• Steam leakage from the pressure canner
    • Rapid temperature change, such as drafts or air conditioner blowing on canner
       
  • The adjustable pressure regulator on a Weighted Gauge Canner was allowed to rock too vigorously during processing time.
    Adjustable pressure regulator should rock continuously but gently. See link for reference.
     
  • Pressure in canner was not allowed to drop naturally after processing time expired.
Jars that do not seal can be salvaged as long as corrective action is taken within 24 hours of the initial processing. The food can be used at once, refrigerated and consumed within a couple days, frozen, or can be reprocessed. If reprocessing is desired, remove the lid and check the jar sealing surface for nicks. Heat the food, change jars if necessary, and add a new lid. Reprocess using the same processing method and time.

 

5. Jar(s) broke during processing


Jars can break during processing for several reasons:

  • Commercial food jars, such as mayonnaise, pickle, etc. were used instead of the recommended home canning jars.
     
  • Jars were cracked, nicked, or just weakened with age and repeated use.
     
  • Jars were packed too solidly with food or were overfilled.
    Allow 1/2-inch headspace for all fruits and tomatoes, and allow 1-inch for vegetables, meat, and fish. This is necessary since food expands during canning.
     
  • Cold jars were immersed in boiling hot water.
    Filled jars should be hot when placed into the canner. When using the hot pack method of canning the water in the canner should be simmering, about 180°; when using the raw pack method the water in the canner should be about 140°.
     
  • Jars were placed directly on canner bottom rather than on canning rack.
     
  • Air was exhausted too vigorously during the 10 minutes of venting.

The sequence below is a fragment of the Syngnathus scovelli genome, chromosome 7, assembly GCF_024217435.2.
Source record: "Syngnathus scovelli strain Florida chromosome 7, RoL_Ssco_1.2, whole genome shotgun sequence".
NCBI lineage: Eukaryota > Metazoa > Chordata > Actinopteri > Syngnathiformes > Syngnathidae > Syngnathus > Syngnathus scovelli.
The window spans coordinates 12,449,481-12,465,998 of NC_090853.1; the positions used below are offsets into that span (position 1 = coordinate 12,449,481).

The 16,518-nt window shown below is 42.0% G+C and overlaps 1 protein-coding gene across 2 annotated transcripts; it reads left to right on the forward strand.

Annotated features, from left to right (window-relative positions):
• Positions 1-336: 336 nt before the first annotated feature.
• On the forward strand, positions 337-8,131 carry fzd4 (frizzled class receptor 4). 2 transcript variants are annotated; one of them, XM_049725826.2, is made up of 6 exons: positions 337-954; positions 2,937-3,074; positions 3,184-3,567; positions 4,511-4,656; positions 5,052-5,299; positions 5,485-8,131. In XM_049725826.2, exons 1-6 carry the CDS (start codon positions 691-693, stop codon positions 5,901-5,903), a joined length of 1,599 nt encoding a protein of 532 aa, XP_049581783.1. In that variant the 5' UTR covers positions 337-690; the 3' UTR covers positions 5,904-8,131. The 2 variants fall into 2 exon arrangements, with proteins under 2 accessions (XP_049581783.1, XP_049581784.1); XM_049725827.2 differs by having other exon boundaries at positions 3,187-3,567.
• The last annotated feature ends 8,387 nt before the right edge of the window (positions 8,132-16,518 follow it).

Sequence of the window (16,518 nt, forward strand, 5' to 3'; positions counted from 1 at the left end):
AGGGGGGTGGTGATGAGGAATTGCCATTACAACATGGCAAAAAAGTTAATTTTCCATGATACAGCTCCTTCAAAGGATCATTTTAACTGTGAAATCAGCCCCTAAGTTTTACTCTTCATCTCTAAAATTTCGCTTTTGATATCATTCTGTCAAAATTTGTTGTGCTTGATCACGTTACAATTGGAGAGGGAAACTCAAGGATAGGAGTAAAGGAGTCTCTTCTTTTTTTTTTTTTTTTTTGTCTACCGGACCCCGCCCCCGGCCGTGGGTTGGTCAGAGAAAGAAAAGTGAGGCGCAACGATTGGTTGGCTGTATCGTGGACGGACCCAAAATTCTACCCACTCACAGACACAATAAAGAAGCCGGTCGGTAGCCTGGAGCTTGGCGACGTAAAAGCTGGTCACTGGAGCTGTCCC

Adjust heat to maintain a steady but gentle-to-moderate flow of steam coming from the vent pipe.
     
  • Pressure fluctuated too much during processing due to:
    • Unsteady heat source
    • Steam leakage from the pressure canner
    • Rapid temperature change, such as drafts or air conditioner blowing on canner.
       
  • The adjustable pressure regulator on a Weighted Gauge Canner was allowed to rock too vigorously during processing time.
    Adjustable pressure regulator should rock continuously but gently. See link for reference.
     
  • Pressure in canner was not allowed to drop naturally after processing time expired.
Although it is unfortunate to lose a jar to breakage, the remaining jars are usually not affected and are safe to use. Remove the jars from the canner and let them cool naturally for at least 12 hours. Once cooled, prepare as usual by removing the band and thoroughly wiping each jar clean with a wet cloth before storing.

 

6. Jar(s) seal, but then unseal during storage


Lids may seal during processing and then unseal during storage for the reasons listed below:

  • Food was processed incorrectly (wrong method or insufficient processing time or pressure).
     
  • Hairline cracks in jars permitted entry of spoilage organisms during storage.
     
  • Tightening screw band after processing dislodged the seal.
     
  • Loss of liquid during processing caused food particles to lodge on rim of jar.
     
  • Thin or uneven layer of sealant on canning lid.
All jars that become unsealed during storage should be considered spoiled and discarded.

 

7. Black deposits on underside of metal lid


The black deposit sometimes found on the underside of a lid is caused by tannins in the food or by hydrogen sulfide which is liberated from the food by the heat of processing.

This deposit is harmless and does not indicate spoilage.

 

8. Jam or jelly has mold or is fermented


Mold can form only in the presence of air. Therefore, jars are not sealed if mold is present.

Discard jams and jellies that have mold. Scooping out the mold and using the remaining jam or jelly is not recommended by USDA and microbiologists.

 

9. Bubbles in the jar after processing


Bubbles often appear in the jar after it is removed from the canner because food is still boiling in the jar. Ordinarily bubbles do not appear once the product has been allowed to thoroughly cool.

 

Canning Index | Canning Introduction | Frequently Asked Questions | Pressure Canning Method
Boiling Water Method | Fruits | Tomatoes and Tomato Products | Vegetables | Meat, Game and Poultry
Fish and Seafood | Stock and Soup | Troubleshooting | Care and Maintenance | Pressure Canner Comparison Guide